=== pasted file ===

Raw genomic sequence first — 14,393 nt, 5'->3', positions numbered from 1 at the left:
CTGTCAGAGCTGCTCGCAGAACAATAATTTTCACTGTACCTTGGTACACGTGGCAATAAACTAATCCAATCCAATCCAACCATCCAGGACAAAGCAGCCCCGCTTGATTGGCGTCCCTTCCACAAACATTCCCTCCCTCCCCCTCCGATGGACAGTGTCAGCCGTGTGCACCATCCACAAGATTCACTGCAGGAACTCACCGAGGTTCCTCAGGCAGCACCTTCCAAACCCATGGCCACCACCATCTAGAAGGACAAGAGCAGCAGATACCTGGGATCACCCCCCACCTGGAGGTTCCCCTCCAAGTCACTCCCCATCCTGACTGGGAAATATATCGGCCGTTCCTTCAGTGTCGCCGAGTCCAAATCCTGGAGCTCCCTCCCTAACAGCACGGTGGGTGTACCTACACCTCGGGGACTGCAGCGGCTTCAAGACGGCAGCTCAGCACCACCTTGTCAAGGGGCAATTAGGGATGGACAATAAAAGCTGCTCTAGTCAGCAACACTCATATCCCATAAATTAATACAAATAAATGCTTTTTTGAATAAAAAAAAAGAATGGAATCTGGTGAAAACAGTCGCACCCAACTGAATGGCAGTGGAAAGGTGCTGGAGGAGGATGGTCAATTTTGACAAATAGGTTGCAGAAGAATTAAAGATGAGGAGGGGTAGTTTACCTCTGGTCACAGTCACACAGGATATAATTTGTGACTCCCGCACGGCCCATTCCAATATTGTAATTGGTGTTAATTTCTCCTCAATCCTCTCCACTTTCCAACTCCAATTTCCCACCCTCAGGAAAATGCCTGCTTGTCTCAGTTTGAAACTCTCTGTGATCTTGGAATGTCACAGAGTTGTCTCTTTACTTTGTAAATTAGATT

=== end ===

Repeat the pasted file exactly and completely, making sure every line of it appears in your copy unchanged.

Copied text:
Raw genomic sequence first — 14,393 nt, 5'->3', positions numbered from 1 at the left:
CTGTCAGAGCTGCTCGCAGAACAATAATTTTCACTGTACCTTGGTACACGTGGCAATAAACTAATCCAATCCAATCCAACCATCCAGGACAAAGCAGCCCCGCTTGATTGGCGTCCCTTCCACAAACATTCCCTCCCTCCCCCTCCGATGGACAGTGTCAGCCGTGTGCACCATCCACAAGATTCACTGCAGGAACTCACCGAGGTTCCTCAGGCAGCACCTTCCAAACCCATGGCCACCACCATCTAGAAGGACAAGAGCAGCAGATACCTGGGATCACCCCCCACCTGGAGGTTCCCCTCCAAGTCACTCCCCATCCTGACTGGGAAATATATCGGCCGTTCCTTCAGTGTCGCCGAGTCCAAATCCTGGAGCTCCCTCCCTAACAGCACGGTGGGTGTACCTACACCTCGGGGACTGCAGCGGCTTCAAGACGGCAGCTCAGCACCACCTTGTCAAGGGGCAATTAGGGATGGACAATAAAAGCTGCTCTAGTCAGCAACACTCATATCCCATAAATTAATACAAATAAATGCTTTTTTGAATAAAAAAAAAGAATGGAATCTGGTGAAAACAGTCGCACCCAACTGAATGGCAGTGGAAAGGTGCTGGAGGAGGATGGTCAATTTTGACAAATAGGTTGCAGAAGAATTAAAGATGAGGAGGGGTAGTTTACCTCTGGTCACAGTCACACAGGATATAATTTGTGACTCCCGCACGGCCCATTCCAATATTGTAATTGGTGTTAATTTCTCCTCAATCCTCTCCACTTTCCAACTCCAATTTCCCACCCTCAGGAAAATGCCTGCTTGTCTCAGTTTGAAACTCTCTGTGATCTTGGAATGTCACAGAGTTGTCTCTTTACTTTGTAAATTAGATT